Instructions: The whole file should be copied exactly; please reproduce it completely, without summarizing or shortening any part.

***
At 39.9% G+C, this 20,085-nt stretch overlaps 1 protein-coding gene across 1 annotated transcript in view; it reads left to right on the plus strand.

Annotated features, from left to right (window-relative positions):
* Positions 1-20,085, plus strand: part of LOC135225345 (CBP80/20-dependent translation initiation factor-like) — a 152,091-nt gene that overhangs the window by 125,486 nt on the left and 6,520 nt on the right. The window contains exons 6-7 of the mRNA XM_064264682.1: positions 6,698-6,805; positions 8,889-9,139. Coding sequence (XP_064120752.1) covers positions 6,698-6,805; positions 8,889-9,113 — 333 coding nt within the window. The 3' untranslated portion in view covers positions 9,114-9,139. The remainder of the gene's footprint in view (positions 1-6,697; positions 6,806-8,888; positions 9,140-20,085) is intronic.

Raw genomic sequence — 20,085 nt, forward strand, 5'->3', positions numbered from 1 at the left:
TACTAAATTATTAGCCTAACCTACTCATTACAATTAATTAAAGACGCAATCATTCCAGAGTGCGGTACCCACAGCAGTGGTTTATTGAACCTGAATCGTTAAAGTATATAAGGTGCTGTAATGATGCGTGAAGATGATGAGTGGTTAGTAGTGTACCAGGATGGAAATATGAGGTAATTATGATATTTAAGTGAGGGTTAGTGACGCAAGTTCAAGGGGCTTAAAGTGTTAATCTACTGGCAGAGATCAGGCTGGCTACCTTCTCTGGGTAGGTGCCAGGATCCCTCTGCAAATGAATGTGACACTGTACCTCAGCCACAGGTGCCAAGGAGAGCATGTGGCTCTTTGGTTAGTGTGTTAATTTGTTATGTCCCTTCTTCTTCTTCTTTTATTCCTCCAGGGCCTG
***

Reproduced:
At 39.9% G+C, this 20,085-nt stretch overlaps 1 protein-coding gene across 1 annotated transcript in view; it reads left to right on the plus strand.

Annotated features, from left to right (window-relative positions):
* Positions 1-20,085, plus strand: part of LOC135225345 (CBP80/20-dependent translation initiation factor-like) — a 152,091-nt gene that overhangs the window by 125,486 nt on the left and 6,520 nt on the right. The window contains exons 6-7 of the mRNA XM_064264682.1: positions 6,698-6,805; positions 8,889-9,139. Coding sequence (XP_064120752.1) covers positions 6,698-6,805; positions 8,889-9,113 — 333 coding nt within the window. The 3' untranslated portion in view covers positions 9,114-9,139. The remainder of the gene's footprint in view (positions 1-6,697; positions 6,806-8,888; positions 9,140-20,085) is intronic.

Raw genomic sequence — 20,085 nt, forward strand, 5'->3', positions numbered from 1 at the left:
TACTAAATTATTAGCCTAACCTACTCATTACAATTAATTAAAGACGCAATCATTCCAGAGTGCGGTACCCACAGCAGTGGTTTATTGAACCTGAATCGTTAAAGTATATAAGGTGCTGTAATGATGCGTGAAGATGATGAGTGGTTAGTAGTGTACCAGGATGGAAATATGAGGTAATTATGATATTTAAGTGAGGGTTAGTGACGCAAGTTCAAGGGGCTTAAAGTGTTAATCTACTGGCAGAGATCAGGCTGGCTACCTTCTCTGGGTAGGTGCCAGGATCCCTCTGCAAATGAATGTGACACTGTACCTCAGCCACAGGTGCCAAGGAGAGCATGTGGCTCTTTGGTTAGTGTGTTAATTTGTTATGTCCCTTCTTCTTCTTCTTTTATTCCTCCAGGGCCTG